Time for Carnegie to deliver when it matters

Yorkshire Carnegie's Phil Nilsen.  Picture: Jonathan Gawthorpe.
Yorkshire Carnegie's Phil Nilsen. Picture: Jonathan Gawthorpe.
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The lack of stability in the head coaching position at Yorkshire Carnegie this season, while impacting on the direction of the team, has also created a powerful leadership group within the players.

In the nine weeks between James Lowes’s departure and the appointment of Gary Mercer, senior players had to stand up during the pre-season and take on greater roles.

Shedding that added responsibility proved difficult when Mercer took charge on the eve of a season they had helped prepare for.

It wasn’t so much player-power that brought a swift end to Mercer’s reign, but the disconnect between the playing staff and the new head coach was obvious as Carnegie suffered a wretched start to the campaign.

Now with Tommy McGee in charge – a man most have played with and worked with over the last few years – the club are returning with conviction to a more unified state.

Every player seems happy to be working under McGee; a coach they respect, a man they like.

Phil Nilsen, the hooker, said this week that he hopes McGee gets the job he currently occupies for the foreseeable future, on a full-time basis.

“Tommy is a great guy and really good at managing the players,” said Nilsen.

“He’s good at getting the best out of you and he knew what we needed to do to get us playing how we know we can.”

The 35-year-old former Scotland A prop has certainly had an impact, steering Carnegie to three successive wins in the British and Irish Cup, with the 
28-22 win at Rotherham Titans last week the most notable of those.

McGee has told his players to go back to the attacking instincts that Mercer so desperately wanted to curb.

He has given them license to thrill, provided they do not betray the defensive platforms he – and to an extent Mercer – have attempted to build over the last two years.

Indeed, it was that defensive structure and resolve that won them last week’s White Rose derby.

But McGee’s influence only extends to the training field and the dressing room.

It is now over to the players to prove they do indeed want him to stay on as head coach, and that they want to climb the Championship table.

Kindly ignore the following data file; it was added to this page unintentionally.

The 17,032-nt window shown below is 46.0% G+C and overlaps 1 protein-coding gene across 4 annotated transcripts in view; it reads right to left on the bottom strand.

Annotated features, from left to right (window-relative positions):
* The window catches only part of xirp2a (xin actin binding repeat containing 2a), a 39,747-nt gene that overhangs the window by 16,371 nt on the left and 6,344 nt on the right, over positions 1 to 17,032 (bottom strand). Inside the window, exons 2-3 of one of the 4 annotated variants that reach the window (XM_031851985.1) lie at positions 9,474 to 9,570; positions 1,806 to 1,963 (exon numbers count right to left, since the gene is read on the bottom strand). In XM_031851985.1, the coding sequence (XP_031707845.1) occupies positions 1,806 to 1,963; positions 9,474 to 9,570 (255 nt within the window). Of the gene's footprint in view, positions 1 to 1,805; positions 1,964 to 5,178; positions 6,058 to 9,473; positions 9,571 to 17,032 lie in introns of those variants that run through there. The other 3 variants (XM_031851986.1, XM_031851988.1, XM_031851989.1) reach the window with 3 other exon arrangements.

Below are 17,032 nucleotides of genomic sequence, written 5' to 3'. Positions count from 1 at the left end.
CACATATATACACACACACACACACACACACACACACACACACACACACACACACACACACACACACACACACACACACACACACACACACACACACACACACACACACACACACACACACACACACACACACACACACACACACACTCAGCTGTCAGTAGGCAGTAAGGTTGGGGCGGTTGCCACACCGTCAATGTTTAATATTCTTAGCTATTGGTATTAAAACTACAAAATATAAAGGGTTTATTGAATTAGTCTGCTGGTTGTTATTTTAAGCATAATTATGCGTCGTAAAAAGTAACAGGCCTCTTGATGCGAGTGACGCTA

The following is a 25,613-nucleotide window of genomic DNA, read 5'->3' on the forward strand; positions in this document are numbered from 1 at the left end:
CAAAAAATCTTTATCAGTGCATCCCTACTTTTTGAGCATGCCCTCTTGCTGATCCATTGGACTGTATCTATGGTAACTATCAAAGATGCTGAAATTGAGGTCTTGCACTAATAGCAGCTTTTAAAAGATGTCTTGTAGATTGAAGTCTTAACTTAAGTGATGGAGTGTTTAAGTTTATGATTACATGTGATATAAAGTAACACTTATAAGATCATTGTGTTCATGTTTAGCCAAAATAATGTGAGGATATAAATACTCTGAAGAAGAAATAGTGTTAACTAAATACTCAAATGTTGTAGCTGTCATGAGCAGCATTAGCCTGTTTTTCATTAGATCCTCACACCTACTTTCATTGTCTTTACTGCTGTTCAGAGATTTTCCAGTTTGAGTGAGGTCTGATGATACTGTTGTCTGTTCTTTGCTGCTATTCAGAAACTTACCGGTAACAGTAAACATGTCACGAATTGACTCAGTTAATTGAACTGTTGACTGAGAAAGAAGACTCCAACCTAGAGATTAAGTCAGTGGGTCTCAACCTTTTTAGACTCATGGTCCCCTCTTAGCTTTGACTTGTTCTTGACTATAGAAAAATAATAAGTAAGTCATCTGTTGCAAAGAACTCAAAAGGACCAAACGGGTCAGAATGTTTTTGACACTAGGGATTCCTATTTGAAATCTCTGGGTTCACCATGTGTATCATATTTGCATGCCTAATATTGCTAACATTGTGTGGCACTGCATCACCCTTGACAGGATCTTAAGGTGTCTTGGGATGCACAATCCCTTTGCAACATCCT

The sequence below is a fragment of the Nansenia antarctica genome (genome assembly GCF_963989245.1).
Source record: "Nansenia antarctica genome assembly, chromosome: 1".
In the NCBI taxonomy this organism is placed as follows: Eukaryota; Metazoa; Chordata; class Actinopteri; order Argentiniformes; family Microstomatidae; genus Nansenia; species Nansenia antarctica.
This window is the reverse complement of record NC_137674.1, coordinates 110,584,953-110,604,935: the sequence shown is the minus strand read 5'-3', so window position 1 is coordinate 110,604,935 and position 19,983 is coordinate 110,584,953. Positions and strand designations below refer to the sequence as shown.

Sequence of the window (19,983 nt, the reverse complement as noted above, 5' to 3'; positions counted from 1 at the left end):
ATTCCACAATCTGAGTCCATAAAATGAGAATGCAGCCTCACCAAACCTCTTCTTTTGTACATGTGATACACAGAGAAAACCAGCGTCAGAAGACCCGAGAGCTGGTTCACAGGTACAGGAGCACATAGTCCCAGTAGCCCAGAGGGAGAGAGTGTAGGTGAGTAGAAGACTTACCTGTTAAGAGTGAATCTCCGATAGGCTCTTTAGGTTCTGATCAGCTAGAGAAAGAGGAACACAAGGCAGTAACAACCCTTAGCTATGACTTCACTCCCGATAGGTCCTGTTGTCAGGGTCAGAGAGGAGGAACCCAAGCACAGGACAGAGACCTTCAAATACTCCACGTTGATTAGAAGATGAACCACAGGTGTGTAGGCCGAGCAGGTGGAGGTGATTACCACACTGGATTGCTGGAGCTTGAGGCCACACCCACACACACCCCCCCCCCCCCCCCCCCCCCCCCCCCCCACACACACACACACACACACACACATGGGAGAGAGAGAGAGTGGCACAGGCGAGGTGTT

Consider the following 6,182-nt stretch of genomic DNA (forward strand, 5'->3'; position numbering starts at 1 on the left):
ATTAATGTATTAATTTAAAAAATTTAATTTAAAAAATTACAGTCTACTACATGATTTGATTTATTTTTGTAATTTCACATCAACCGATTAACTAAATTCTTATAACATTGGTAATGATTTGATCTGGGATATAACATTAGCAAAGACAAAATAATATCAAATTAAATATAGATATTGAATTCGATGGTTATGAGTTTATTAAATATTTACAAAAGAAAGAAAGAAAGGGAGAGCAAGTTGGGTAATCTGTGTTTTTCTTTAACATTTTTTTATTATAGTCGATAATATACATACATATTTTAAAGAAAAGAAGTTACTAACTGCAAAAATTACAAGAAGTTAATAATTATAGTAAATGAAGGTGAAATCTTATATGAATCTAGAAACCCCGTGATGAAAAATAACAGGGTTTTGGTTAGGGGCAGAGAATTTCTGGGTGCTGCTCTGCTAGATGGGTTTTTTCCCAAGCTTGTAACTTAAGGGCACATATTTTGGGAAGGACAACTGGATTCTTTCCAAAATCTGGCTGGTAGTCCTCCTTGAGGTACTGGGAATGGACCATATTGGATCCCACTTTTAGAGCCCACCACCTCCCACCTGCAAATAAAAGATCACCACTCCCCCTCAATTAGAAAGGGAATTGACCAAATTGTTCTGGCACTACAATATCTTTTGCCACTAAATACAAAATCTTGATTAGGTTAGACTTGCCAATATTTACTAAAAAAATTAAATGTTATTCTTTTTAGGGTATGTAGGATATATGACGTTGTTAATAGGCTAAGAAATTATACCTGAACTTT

The players are the King-makers.

Their deeds on the pitch make or break a coach’s reputation.

Speaking this week, Nilsen –who with 145 appearances to his name has played more games for the club than anyone currently at Carnegie – inadvertently revealed the true extent of player influence.

“The way the game works these days the players always have a say and coaches don’t want to make players do what they don’t want to do,” he said.

Nilsen is not necessarily saying players have all the power.

What he is referencing is the nature of the open review system at Carnegie and most clubs these days, whereby players are encouraged to speak up and challenge the coaches if they think it will help the team.

To that end, a strong team needs a strong leader.

And the strength of McGee as a head coach will be measured over the next month, more than it ever was in the last three weeks of B&I Cup action.

Yorkshire begin the next tranche of Championship fixtures with a difficult trip to Jersey today, after which, they face the top three teams in the league; London Scottish and Bristol away in January, after hosting Worcester at Headingley next Saturday.

They are a daunting block of fixtures for a team rebuilding morale and momentum after winning just two of their first eight league fixtures.

“As players we were frustrated that we weren’t playing to our potential,” said Nilsen, when reflecting on what wrong under Mercer.

“We were always quite tight as a group, we never lost that, we just lacked a bit of confidence.

“But we’ve rediscovered that now by building on the little things and concentrating on the positives.

“It was important to get a bit of momentum and confidence 
coming out of the British & Irish Cup.

“We played the strongest sides we could each time and rebuilt that confidence.

“And now we’ve got our performance levels back after a good run, we have now got to put that into the league form.

“We have got to start getting results.

“It’s not a case of do or die yet but if we want to get into that top four – which is still within reach – then we have got to start getting results quickly.”

Nilsen starts today in the front row after a try-scoring performance from the bench at Clifton Lane last week.

He joins England Under-20 prop Paul Hill as one of five changes made by McGee.

“The players are enjoying their rugby and that is important,” said the head coach, who has also recalled Rob Vickerman, Richard Beck and Harry Casson.

“We have pretty much got the same team we have played in recent weeks so there is some continuity within the group, partly due to a number of injuries we are carrying and partly because we wanted to use the Cup as a springboard into three very tough games in the Championship around Christmas and new year.”